• The Meatless Monday campaign -- a campaign of choice and moderation -- was launched in 2003. Through this campaign, Johns Hopkins Bloomberg School of Public Health and twenty-eight other leading universities hope to revive an American tradition of going meatless on Monday. The tradition was common during World Wars I and II; many Americans at home went meatless on Mondays in order to support the war effort -- so more food was available to ship to troops overseas. (During the war years, many Americans also took part in Wheatless Wednesdays.)
  • Paul McCartney, of Beatles fame, is partly responsible for the spread of the Meatless Monday movement. He and his daughters launched Meat Free Monday in the U.K.
  • The city of Ghent, Belgium, became the first city in the world to go meatless one day a week. VeggieDag has been instituted by its city council. Restaurants, schools, hospitals, and city offices provide meatless options to help the environment.
  • The United Nations Food and Agriculture Organization estimates that the meat industry generates nearly one-fifth of the man-made greenhouse gas emissions that are accelerating climate change worldwide. The water needs of livestock are tremendous, far above those of vegetables or grains. Going meatless on Monday is one way people can reduce their carbon footprints. Doing so can help save resources like fresh water and fossil fuels. But, experts emphasize, going meatless one day a week is not enough. Adopting a meatless Monday" is just one of many conservation strategies people can use to reduce their carbon footprints.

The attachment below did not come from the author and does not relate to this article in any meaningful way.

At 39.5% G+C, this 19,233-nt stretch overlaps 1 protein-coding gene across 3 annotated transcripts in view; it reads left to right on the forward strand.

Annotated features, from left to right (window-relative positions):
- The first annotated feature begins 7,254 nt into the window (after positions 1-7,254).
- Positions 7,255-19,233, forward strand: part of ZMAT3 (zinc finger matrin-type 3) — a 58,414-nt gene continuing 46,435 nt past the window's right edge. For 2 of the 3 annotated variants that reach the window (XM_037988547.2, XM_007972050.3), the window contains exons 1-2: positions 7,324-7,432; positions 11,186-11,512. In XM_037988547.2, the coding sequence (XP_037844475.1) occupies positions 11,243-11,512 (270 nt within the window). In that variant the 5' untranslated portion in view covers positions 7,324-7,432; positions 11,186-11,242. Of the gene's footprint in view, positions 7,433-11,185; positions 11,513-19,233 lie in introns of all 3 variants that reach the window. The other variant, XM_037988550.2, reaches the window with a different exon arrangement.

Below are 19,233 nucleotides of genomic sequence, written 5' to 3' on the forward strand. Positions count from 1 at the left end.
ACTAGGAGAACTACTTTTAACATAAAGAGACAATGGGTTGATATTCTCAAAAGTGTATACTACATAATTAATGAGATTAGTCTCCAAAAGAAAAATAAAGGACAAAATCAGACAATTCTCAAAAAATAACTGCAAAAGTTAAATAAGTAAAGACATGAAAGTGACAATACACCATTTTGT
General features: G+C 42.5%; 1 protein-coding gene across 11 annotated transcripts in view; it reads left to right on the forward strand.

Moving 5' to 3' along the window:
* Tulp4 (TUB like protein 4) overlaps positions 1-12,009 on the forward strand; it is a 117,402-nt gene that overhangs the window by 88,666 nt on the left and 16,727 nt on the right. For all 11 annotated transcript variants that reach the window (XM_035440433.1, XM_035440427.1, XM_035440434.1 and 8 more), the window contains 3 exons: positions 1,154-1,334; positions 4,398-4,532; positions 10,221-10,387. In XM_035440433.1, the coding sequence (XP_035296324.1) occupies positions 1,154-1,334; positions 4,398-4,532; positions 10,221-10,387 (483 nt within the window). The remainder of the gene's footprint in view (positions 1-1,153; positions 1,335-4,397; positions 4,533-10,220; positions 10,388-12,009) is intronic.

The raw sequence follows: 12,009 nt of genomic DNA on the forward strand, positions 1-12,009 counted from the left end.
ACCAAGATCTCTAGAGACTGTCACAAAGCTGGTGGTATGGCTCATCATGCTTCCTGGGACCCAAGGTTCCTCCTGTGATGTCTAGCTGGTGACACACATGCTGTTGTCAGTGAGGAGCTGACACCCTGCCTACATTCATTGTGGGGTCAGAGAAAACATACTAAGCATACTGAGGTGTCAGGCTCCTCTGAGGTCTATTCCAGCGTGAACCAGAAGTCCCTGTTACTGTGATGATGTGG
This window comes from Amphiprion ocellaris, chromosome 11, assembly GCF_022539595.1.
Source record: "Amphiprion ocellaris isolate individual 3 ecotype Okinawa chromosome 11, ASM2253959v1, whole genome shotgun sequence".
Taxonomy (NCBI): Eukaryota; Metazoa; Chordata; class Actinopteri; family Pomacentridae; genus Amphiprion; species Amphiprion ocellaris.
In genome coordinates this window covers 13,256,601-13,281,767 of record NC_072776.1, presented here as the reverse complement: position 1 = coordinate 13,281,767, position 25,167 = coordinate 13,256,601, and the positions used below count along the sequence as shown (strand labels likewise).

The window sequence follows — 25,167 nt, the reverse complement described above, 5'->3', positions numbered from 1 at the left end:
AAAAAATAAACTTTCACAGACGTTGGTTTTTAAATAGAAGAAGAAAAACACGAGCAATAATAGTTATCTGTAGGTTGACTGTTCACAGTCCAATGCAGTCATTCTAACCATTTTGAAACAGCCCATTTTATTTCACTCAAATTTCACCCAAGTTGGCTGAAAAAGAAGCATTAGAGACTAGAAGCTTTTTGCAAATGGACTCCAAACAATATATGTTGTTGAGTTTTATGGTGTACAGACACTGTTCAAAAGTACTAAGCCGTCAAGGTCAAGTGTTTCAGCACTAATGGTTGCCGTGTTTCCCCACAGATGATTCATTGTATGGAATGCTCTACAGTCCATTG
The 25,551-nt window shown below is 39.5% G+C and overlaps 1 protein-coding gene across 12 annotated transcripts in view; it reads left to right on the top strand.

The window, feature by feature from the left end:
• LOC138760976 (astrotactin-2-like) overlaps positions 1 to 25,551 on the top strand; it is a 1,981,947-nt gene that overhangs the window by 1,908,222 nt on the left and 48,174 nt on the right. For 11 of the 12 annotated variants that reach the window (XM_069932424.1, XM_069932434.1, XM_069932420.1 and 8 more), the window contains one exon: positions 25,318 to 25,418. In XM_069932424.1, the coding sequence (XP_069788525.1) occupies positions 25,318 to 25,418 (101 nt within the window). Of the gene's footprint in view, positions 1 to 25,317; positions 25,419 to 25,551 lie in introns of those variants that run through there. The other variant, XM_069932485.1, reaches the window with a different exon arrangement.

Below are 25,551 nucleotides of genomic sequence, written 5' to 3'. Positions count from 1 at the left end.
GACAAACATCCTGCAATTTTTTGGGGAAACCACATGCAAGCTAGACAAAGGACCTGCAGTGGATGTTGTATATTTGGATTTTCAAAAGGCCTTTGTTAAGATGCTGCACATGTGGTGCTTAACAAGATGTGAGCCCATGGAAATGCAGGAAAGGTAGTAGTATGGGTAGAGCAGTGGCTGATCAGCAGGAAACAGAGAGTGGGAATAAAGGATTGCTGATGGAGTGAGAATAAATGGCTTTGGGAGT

• Use the News

    Print out this weeks Use the News printable activity page for students. Or use the questions on that page to check student comprehension.

    Use the News: Answer Key
    Comprehension Check. The true statements are 1, 3, 4, 6, and 9.
    Great Grammar. 1. giving, 2. gone, 3. are, 4. lots, 5. is, 6. help, 7. raises, 8. learn, 9. hope, 10. save.
    Main Idea. Baltimore is trying to improve the nutrition of its students.

    Assessment

    Use the Comprehension Check (above) as an assessment. Or have students work on their own (in their journals) or in their small groups to respond to the Think About the News question on the news story page.

    Lesson Plan Source

    Education World

    National Standards

    LANGUAGE ARTS: English
    GRADES K - 12
    NL-ENG.K-12.2 Reading for Understanding
    NL-ENG.K-12.12 Applying Language Skills

    PHYSICAL EDUCATION AND HEALTH: Health
    GRADES K - 4
    NPH-H.K-4.1 Health Promotion and Disease Prevention
    NPH-H.K-4.3 Reducing Health Risks
    NPH-H.K-4.4 Health Influences
    NPH-H.K-4.7 Health Advocacy
    GRADES 5 - 8
    NPH-H.5-8.1 Health Promotion and Disease Prevention
    NPH-H.5-8.3 Reducing Health Risks
    NPH-H.5-8.4 Health Influences
    NPH-H.5-8.7 Health Advocacy
    GRADES 9 - 12
    NPH-H.9-12.1 Health Promotion and Disease Prevention
    NPH-H.9-12.3 Reducing Health Risks
    NPH-H.9-12.4 Health Influences
    NPH-H.9-12.7 Health Advocacy

    See recent news stories in Education Worlds News Story of the Week Archive.
    Article by Gary Hopkins
    Education World®
    Copyright © 2009 Education World

    10/22/2009